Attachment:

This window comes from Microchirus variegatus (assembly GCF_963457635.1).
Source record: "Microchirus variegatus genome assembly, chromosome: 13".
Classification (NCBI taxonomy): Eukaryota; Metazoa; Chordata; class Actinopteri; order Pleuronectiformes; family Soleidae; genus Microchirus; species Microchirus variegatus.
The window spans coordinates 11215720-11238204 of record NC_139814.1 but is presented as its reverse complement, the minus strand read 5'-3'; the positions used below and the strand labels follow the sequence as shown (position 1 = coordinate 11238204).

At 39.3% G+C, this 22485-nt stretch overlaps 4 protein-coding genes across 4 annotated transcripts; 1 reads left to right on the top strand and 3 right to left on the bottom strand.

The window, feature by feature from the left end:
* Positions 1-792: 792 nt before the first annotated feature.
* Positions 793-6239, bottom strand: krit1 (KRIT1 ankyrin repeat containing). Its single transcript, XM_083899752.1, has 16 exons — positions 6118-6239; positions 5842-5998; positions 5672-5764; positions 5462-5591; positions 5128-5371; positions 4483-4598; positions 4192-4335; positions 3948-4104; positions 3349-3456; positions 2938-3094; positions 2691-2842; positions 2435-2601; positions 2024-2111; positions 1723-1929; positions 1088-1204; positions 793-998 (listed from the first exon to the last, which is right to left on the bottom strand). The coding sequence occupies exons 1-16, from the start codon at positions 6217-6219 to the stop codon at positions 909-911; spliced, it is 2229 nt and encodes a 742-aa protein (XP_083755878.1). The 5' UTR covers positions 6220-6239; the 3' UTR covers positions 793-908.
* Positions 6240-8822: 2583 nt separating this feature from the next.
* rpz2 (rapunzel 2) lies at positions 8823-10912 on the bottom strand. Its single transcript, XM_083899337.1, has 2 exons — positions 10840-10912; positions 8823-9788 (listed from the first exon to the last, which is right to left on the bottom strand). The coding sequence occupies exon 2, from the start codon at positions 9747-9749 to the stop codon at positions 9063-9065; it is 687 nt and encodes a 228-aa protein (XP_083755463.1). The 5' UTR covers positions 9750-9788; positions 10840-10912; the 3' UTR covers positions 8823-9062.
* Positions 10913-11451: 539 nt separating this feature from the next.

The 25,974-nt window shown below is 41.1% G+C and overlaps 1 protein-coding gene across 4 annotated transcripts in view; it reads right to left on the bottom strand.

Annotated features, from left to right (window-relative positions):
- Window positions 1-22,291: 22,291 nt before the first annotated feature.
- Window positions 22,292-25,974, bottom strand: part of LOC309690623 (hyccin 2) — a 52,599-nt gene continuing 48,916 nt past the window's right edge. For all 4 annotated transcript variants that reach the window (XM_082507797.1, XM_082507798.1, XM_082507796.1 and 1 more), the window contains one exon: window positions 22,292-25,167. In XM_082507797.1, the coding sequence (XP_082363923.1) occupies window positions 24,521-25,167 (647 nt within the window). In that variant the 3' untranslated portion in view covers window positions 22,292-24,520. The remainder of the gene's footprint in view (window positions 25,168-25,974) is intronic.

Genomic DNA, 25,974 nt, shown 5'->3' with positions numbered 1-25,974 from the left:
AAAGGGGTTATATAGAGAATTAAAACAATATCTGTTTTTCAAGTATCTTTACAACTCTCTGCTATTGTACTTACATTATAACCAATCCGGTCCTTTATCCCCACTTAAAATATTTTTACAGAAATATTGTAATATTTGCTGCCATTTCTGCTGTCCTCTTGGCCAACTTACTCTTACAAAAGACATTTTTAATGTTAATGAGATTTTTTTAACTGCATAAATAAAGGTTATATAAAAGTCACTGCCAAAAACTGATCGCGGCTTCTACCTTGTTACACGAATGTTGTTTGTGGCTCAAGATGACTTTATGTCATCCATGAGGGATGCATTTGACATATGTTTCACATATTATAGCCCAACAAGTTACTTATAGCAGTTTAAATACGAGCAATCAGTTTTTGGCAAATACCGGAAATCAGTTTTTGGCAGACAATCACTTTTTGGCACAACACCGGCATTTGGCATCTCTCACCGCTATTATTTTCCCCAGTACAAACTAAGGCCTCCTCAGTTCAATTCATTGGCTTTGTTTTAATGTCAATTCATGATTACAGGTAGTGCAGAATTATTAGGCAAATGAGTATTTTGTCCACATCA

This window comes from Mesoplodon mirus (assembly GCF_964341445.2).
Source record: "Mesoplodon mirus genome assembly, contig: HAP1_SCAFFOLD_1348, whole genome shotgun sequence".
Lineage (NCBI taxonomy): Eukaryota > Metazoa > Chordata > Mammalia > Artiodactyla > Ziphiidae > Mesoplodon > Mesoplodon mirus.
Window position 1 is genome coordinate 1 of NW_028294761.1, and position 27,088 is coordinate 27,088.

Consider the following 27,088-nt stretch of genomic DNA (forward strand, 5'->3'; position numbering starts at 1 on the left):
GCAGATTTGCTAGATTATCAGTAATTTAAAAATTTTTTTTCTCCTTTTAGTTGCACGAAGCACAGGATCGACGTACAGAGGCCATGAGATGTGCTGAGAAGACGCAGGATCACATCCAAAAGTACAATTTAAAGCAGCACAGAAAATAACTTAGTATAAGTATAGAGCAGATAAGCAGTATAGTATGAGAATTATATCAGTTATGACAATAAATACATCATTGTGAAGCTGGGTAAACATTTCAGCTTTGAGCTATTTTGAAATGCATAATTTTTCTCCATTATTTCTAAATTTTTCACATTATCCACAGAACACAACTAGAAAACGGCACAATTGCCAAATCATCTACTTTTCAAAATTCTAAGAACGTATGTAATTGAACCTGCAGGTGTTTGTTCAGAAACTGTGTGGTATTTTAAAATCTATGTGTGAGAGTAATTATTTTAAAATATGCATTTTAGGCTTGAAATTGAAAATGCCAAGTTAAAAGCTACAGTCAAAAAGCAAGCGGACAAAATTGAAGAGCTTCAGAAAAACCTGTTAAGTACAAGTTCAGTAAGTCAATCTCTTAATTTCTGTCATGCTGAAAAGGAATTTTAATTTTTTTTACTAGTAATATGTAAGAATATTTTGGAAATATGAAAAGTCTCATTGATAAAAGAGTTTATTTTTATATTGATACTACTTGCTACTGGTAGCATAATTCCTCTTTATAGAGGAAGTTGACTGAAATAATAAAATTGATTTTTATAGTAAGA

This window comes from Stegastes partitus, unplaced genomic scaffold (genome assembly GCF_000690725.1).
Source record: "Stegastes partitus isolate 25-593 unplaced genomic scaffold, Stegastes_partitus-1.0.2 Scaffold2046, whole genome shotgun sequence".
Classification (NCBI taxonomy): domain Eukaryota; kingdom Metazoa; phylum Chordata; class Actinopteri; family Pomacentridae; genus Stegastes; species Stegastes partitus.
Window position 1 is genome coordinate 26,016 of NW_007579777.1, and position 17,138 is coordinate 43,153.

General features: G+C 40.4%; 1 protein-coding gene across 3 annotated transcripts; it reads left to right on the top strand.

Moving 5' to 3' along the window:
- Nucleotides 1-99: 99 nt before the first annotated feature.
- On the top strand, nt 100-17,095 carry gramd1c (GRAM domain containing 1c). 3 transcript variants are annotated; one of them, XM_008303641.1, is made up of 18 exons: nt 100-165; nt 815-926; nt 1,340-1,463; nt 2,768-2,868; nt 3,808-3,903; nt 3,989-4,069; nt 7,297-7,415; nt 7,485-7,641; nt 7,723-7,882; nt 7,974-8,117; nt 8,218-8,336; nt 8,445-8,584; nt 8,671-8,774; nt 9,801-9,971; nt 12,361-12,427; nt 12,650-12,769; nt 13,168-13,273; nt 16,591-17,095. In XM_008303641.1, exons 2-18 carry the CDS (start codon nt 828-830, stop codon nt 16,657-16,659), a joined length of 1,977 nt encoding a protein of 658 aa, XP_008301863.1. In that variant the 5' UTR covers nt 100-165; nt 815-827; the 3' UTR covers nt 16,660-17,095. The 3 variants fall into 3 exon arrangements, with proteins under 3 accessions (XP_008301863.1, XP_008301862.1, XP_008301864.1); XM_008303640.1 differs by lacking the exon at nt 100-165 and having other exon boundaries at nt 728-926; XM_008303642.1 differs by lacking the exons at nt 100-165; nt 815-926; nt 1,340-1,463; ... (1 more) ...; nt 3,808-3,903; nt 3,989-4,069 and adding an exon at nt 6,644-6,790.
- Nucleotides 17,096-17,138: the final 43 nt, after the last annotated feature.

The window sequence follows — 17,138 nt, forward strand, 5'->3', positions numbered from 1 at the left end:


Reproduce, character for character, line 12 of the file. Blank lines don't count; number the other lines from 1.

The 25,974-nt window shown below is 41.1% G+C and overlaps 1 protein-coding gene across 4 annotated transcripts in view; it reads right to left on the bottom strand.